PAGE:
Ever since moving to Costa Rica in 2012, I’ve heard my fair share of wrong facts, impressions and ideas of Costa Rica. As an advocate for responsible travel, I always recommend researching at least the basics about the country you’re going to visit so you aren’t that tourist.
So before you come, make sure you read up on these common misconceptions about Costa Rica!
Common Misconceptions about Costa Rica
These are a collection of misunderstood thoughts about Costa Rica we have heard.
Costa Rica is an island
This is the biggest common misconception about Costa Rica. So many people confuse Costa Rica for Puerto Rico and think it’s an island!
I’ve even had many people ask me “How is Costo Rico” or “how island life is.”
So just to make it clear, Costa Rica is not an island, it’s a small country in Central America. Nicaragua neighbors the country to the north, Panama neighbors the country to the South.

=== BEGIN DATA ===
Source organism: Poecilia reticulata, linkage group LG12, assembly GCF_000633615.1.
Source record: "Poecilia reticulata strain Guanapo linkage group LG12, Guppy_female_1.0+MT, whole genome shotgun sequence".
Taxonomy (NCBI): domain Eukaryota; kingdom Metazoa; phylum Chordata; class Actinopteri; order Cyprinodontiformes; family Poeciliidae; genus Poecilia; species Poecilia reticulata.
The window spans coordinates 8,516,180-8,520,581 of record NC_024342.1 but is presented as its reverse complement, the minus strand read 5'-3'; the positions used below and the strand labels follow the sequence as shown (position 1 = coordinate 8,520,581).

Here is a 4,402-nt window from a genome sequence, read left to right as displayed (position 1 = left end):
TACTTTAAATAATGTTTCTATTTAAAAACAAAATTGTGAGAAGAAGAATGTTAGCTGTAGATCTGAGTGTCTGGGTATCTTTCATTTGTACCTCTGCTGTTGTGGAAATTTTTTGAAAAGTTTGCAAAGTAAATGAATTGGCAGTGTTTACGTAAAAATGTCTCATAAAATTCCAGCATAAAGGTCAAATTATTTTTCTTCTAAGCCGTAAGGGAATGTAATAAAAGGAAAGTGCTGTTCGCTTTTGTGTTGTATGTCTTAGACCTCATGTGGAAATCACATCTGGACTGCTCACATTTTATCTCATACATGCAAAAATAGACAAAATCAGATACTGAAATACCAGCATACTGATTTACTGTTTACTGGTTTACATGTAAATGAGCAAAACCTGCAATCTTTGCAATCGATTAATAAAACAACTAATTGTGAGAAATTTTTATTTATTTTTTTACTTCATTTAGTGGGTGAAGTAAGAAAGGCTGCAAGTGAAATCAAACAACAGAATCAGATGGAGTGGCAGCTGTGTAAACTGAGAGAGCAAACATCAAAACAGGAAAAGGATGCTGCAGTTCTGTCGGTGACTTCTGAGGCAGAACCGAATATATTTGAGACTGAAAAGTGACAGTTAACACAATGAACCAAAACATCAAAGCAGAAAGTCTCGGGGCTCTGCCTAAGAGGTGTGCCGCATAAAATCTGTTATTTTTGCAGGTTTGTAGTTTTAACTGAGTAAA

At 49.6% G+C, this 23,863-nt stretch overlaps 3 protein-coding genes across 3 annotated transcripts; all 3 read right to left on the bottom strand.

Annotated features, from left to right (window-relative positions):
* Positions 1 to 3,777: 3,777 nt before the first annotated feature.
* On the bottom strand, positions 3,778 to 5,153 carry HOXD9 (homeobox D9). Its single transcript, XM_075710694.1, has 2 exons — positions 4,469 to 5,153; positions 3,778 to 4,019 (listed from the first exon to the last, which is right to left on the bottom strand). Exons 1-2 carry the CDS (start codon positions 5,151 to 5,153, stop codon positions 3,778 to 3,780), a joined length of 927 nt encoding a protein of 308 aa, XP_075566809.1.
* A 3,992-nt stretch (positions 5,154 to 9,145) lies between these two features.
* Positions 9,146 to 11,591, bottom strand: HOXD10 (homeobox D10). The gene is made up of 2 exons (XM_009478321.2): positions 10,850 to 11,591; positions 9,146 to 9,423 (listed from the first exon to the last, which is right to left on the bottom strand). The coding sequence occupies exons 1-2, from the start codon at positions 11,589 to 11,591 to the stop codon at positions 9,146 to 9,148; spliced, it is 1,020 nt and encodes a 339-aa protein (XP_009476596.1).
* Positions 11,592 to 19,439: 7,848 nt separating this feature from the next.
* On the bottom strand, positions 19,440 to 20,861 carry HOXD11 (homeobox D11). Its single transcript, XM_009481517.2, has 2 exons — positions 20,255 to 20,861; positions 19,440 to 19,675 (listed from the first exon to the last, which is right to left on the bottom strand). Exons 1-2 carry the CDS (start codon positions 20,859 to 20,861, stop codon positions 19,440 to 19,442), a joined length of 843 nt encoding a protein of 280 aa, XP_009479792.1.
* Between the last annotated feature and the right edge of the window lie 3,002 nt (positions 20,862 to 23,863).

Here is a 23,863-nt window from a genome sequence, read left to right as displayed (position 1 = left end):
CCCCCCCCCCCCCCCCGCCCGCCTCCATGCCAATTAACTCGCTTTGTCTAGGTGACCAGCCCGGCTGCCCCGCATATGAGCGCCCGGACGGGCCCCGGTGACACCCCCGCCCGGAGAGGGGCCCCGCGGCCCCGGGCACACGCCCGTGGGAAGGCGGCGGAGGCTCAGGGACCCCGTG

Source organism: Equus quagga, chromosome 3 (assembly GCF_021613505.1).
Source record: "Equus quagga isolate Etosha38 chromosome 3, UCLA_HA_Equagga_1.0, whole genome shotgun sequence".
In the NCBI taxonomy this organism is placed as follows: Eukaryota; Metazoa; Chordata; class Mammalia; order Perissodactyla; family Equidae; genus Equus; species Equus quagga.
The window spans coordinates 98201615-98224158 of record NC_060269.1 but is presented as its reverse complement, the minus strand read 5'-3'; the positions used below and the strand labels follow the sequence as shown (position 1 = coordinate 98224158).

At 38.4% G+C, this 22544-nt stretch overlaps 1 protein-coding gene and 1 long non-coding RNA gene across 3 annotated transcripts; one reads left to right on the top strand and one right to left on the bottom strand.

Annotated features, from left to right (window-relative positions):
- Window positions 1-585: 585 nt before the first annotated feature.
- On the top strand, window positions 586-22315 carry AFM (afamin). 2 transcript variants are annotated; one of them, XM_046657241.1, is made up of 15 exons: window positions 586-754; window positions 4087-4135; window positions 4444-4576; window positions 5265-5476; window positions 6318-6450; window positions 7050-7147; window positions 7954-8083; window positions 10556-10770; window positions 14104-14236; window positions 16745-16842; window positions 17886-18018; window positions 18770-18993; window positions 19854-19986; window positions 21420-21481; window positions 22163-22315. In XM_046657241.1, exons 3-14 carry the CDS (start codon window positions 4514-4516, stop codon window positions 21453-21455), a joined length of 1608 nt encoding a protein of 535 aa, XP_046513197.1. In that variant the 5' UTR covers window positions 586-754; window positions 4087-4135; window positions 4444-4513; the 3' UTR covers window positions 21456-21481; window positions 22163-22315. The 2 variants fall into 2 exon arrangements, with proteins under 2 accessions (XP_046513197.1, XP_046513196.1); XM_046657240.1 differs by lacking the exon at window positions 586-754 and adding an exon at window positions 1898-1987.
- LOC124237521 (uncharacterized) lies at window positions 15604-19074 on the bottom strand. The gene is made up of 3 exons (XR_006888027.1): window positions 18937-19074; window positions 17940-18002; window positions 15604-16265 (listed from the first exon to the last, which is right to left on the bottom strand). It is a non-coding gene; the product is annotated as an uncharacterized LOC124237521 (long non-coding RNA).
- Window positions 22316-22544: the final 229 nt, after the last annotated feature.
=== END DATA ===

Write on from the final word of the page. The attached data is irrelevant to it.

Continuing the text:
Costa Rica is part of the USA
Haha nope to this one too.
Since many people mix up Costa Rica with Puerto Rico, they think Costa Rica is a US territory or owned by the US. Costa Rica is not owned by the US, they are their own country with their own president.
They were under Spain’s rule many years ago but gained their independence on September 15, 1821. Costa Rica is a free, democratic independent republic.
Costa Rica is cheap
This is one of the most common misconceptions about Costa Rica. People think that since Costa Rica is in Central America and their neighbors are really cheap, that it is cheap. Unfortunately it is not so. Taxes, insurance, gas and other things are expensive in Costa Rica which drives up the cost of food, hotels, transportation and tours.
You can still travel on a budget in Costa Rica (read our tips in the article) but be conscious of where you go, where you eat and what you do. Read how much it costs to travel in Costa Rica in this article.
You will get malaria in Costa Rica
Actually, the worst disease from mosquitoes you can get in Costa Rica is dengue. Costa Rica has done a great job with malaria as there were only 67 cases in 2019. There were 8179 cases of dengue in 2019.
Costa Rica has a lot of shark attacks
Shark attacks are not common in Costa Rica like they are in Hawaii or Florida.